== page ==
A forensic officer inspects the scene of a suspected car bomb in Londonderry, Northern Ireland, January 20 2019. Picture: REUTERS/CLODAGH KILCOYNE
A forensic officer inspects the scene of a suspected car bomb in Londonderry, Northern Ireland, January 20 2019. Picture: REUTERS/CLODAGH KILCOYNE

Londonderry — Police investigating a suspected car bombing in the Northern Irish city of Londonderry said on Sunday they believe dissident republican group the New IRA to be responsible.

The suspected bomb exploded at 8.10pm on Saturday, as police were evacuating the area following a warning that a device had been planted outside the city courthouse. There were no casualties.

“Our main line of inquiry is against the New IRA,” said Police Service of Northern Ireland assistant chief constable Mark Hamilton.

“The New IRA, like most dissident republican groups in Northern Ireland, is small, largely unrepresentative, and determined to drag people back to somewhere they don’t want to be. The people responsible for this attack have shown no regard for the community or local businesses. They care little about the damage to the area and the disruption they have caused.”

Two men in their twenties were arrested in the city on Sunday, as police and army explosives teams remained on the scene of the blast.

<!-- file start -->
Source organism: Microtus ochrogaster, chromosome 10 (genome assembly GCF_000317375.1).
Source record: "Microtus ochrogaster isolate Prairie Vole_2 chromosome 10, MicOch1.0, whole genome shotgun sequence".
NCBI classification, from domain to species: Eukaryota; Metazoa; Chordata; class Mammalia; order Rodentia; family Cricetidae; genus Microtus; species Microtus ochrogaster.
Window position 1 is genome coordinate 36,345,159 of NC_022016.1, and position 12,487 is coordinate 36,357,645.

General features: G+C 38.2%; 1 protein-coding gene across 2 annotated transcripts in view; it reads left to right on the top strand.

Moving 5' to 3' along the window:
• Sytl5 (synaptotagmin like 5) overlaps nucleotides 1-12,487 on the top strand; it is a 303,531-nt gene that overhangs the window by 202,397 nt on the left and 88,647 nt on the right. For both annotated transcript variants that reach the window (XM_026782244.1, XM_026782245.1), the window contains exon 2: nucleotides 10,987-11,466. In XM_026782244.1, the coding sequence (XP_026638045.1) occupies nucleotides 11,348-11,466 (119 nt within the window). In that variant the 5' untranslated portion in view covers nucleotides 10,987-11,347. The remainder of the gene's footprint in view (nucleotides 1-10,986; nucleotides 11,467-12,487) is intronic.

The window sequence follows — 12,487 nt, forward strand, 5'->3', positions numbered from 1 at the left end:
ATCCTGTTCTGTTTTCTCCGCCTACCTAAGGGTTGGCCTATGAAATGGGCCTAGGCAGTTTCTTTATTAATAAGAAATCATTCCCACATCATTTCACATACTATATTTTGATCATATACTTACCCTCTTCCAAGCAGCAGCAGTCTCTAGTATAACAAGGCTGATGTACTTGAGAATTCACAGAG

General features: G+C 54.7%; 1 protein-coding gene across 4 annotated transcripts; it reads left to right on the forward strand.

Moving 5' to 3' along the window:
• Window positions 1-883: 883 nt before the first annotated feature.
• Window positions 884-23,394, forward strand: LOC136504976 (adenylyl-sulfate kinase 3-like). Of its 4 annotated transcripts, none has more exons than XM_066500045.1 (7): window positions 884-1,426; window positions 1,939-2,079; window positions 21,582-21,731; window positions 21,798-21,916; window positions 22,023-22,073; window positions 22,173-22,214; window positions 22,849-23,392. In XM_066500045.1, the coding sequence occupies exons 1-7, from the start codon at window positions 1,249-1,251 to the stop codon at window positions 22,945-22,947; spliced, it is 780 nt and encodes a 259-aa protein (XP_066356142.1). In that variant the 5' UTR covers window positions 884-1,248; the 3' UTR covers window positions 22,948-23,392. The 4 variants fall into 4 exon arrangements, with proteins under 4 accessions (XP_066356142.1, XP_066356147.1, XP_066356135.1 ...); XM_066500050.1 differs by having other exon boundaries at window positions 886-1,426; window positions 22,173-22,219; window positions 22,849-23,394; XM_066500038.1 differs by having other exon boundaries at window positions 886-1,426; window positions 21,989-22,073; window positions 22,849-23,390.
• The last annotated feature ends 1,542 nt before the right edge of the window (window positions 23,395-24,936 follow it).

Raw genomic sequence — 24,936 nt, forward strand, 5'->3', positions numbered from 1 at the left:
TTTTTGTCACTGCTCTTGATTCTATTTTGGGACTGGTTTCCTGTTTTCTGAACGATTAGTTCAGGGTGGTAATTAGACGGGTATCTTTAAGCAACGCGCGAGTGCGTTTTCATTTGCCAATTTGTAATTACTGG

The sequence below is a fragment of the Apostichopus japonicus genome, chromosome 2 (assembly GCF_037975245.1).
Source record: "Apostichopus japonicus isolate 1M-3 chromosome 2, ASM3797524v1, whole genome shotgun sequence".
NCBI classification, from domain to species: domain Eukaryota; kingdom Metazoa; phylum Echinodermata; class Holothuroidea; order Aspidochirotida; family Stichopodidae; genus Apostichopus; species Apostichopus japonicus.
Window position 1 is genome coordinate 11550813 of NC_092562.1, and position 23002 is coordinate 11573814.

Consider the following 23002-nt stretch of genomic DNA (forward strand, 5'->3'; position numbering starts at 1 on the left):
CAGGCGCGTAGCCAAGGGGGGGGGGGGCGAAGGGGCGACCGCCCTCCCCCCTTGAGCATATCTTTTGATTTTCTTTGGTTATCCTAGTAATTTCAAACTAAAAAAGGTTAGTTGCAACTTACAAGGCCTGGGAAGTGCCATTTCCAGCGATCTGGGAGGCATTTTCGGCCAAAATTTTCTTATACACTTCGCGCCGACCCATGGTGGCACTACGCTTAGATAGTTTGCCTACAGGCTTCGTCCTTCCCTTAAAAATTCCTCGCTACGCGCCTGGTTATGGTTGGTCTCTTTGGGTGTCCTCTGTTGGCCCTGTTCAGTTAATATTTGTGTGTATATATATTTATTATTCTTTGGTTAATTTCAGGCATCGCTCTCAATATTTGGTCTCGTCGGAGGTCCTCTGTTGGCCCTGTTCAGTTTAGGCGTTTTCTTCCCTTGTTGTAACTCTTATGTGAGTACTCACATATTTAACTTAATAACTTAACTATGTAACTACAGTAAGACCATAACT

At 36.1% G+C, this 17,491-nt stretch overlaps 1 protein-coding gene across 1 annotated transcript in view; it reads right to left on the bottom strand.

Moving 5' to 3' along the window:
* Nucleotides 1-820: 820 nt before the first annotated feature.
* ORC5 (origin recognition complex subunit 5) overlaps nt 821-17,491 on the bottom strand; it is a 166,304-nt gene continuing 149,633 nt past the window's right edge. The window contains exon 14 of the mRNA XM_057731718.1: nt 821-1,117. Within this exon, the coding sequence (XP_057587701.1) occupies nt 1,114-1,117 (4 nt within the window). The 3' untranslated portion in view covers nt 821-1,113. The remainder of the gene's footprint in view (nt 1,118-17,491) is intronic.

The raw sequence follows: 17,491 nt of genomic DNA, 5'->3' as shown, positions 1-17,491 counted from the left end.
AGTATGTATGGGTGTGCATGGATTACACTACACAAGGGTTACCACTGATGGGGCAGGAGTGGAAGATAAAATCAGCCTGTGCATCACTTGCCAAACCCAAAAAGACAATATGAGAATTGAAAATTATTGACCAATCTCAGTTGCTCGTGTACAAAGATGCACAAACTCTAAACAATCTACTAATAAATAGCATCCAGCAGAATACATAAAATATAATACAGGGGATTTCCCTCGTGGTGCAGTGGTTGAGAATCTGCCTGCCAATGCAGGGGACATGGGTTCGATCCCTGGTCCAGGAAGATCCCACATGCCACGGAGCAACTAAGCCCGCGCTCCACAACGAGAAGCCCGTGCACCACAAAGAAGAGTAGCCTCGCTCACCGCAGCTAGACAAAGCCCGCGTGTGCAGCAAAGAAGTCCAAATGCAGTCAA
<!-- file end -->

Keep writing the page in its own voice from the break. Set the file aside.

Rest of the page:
Police say they believe the vehicle used in the attack was hijacked locally from a delivery driver earlier on Saturday.

Sectarian bloodshed

The warning call was made to a charity hotline in England, before being communicated to local law enforcement in the British province, police said.

Londonderry was a consistent flashpoint in the three decades of sectarian bloodshed in Northern Ireland known as the Troubles.

Campaigns of assassination and car bombing between republicans and unionists were largely brought to an end by the 1998 Good Friday peace accords.

As part of the agreement, the Irish Republican Army paramilitary group decommissioned its last remaining weapons in 2005 and committed itself to pursuing its aim of a united Ireland through purely political means. But dissident paramilitaries remain active on both sides of the divide.

“This attempt to disrupt progress in Northern Ireland has rightly been met with utter condemnation from all parts of the community,” said Northern Ireland secretary of state Karen Bradley.

“The small number of people responsible have absolutely nothing to offer Northern Ireland’s future and will not prevail. This is intolerable violence and we want to look forward and build a peaceful future for all in Northern Ireland.”

Former Northern Irish first minister Arlene Foster, who heads the province’s Democratic Unionist Party, referred to it as a “pointless act of terror”, while the Republic of Ireland’s foreign minister Simon Coveney called it a “car bomb terrorist attack”.

AFP